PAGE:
Over the past several years, we’ve seen more and more people coming to YouTube for news and information. They want to get the latest on an election, to find multiple perspectives on a topic, or to learn about a major breaking news event. More recently, the outbreak of COVID-19 and its spread around the world has reaffirmed how important it is for viewers to get accurate information during fast-moving events. That’s why we’re continuing to improve the news experience on YouTube, including raising up authoritative sources of information across the site. Today, we’re continuing this work by expanding our fact check information panels — which we launched in Brazil and India last year — to the United States.
The fact check feature expands upon the other ways we raise and connect people with authoritative sources. For example, our Breaking News and Top News shelves help our viewers find information from authoritative sources both on their YouTube homepage and when searching for news topics. In 2018, we introduced information panels that help surface a wide array of contextual information, from links to sources like Encyclopedia Britannica and Wikipedia for topics prone to longstanding misinformation (e.g. “flat earth” theories), or more recently, linking to the WHO, CDC or local health authorities for videos and searches related to COVID-19. We’re now using these panels to help address an additional challenge: Misinformation that comes up quickly as part of a fast-moving news cycle, where unfounded claims and uncertainty about facts are common. (For example, a false report that COVID-19 is a bio-weapon.) Our fact check information panels provide fresh context in these situations by highlighting relevant, third-party fact-checked articles above search results for relevant queries, so that our viewers can make their own informed decision about claims made in the news.
There are a few factors that determine whether a fact check information panel will appear for any given search. Most important, there must be a relevant fact check article available from an eligible publisher. And in order to match a viewer’s needs with the information we provide, fact checks will only show when people search for a specific claim. For example, if someone searches for “did a tornado hit Los Angeles,” they might see a relevant fact check article, but if they search for a more general query like “tornado,” they may not. All fact check articles must also comply with our Community Guidelines, and viewers can send feedback to our team.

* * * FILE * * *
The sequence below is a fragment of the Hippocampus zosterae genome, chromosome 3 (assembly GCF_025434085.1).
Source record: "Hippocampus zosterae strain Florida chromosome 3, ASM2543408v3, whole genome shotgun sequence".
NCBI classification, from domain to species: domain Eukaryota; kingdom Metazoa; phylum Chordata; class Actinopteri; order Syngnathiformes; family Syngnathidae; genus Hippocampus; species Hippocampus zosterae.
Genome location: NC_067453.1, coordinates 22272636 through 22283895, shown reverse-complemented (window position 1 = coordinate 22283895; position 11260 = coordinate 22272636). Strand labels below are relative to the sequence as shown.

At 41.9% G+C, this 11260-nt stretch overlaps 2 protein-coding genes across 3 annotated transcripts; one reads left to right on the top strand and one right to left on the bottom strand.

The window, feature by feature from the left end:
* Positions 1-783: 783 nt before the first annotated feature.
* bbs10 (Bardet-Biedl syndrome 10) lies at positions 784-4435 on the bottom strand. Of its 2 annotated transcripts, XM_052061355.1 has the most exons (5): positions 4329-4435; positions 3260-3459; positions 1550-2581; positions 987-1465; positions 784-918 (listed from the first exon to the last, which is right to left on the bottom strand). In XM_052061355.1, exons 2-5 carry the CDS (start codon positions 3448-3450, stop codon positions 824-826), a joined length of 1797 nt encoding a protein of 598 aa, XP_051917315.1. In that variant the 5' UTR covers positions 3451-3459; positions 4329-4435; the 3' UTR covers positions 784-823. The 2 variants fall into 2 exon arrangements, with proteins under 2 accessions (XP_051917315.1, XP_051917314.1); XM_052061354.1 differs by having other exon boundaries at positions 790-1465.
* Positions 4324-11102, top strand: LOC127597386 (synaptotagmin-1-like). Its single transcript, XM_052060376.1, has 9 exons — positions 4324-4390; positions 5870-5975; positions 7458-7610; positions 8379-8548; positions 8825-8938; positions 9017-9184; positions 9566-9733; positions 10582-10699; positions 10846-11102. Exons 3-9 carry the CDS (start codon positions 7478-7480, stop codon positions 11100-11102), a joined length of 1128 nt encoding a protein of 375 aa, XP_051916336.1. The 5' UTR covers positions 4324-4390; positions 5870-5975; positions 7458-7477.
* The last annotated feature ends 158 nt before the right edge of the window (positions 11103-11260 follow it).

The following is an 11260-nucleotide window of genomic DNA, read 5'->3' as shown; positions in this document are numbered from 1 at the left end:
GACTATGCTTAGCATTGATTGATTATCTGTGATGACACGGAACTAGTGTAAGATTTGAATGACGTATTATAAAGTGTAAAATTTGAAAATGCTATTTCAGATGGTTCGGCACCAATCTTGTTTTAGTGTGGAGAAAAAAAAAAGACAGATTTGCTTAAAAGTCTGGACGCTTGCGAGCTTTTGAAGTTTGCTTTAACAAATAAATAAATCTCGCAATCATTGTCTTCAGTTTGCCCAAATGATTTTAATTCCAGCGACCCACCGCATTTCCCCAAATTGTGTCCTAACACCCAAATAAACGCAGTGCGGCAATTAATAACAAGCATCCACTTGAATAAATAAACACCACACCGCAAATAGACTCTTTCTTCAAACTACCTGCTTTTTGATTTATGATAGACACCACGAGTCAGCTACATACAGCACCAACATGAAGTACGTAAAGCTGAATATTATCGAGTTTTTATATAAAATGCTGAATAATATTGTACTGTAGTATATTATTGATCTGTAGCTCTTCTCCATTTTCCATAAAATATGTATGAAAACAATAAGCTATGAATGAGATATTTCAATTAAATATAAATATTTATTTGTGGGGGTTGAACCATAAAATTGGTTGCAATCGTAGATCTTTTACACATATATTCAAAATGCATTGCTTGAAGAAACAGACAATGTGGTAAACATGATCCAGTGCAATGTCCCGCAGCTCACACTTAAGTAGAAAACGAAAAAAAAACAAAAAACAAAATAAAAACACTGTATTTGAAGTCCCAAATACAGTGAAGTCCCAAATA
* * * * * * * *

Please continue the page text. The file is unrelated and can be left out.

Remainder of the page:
Our fact check information panel relies on an open network of third-party publishers and leverages the ClaimReview tagging system. All U.S. publishers are welcome to participate as long as they follow the publicly-available ClaimReview standards and are either a verified signatory of the International Fact-Checking Network’s (IFCN) Code of Principles or are an authoritative publisher. Over a dozen U.S. publishers are participating today, including The Dispatch, FactCheck.org, PolitiFact and The Washington Post Fact Checker, and we encourage more publishers and fact checkers to explore using ClaimReview. In addition to this roll out, YouTube will provide $1M through the Google News Initiative to the IFCN to bolster fact-checking and verification efforts across the world. This follows Google’s efforts to support the ecosystem in the midst of the challenging COVID-19 environment, and we’ll be looking for more ways to support the fact check ecosystem in the future.
As always, it will take some time for our systems to fully ramp up. Our systems will become more accurate, and over time, we’ll roll this feature out to more countries. We are committed to our responsibility to protect the YouTube community, and expanding our fact check information panels is one of the many steps we are taking to raise up authoritative sources, provide relevant and authoritative context to our users, and continue to reduce the spread of harmful misinformation on YouTube.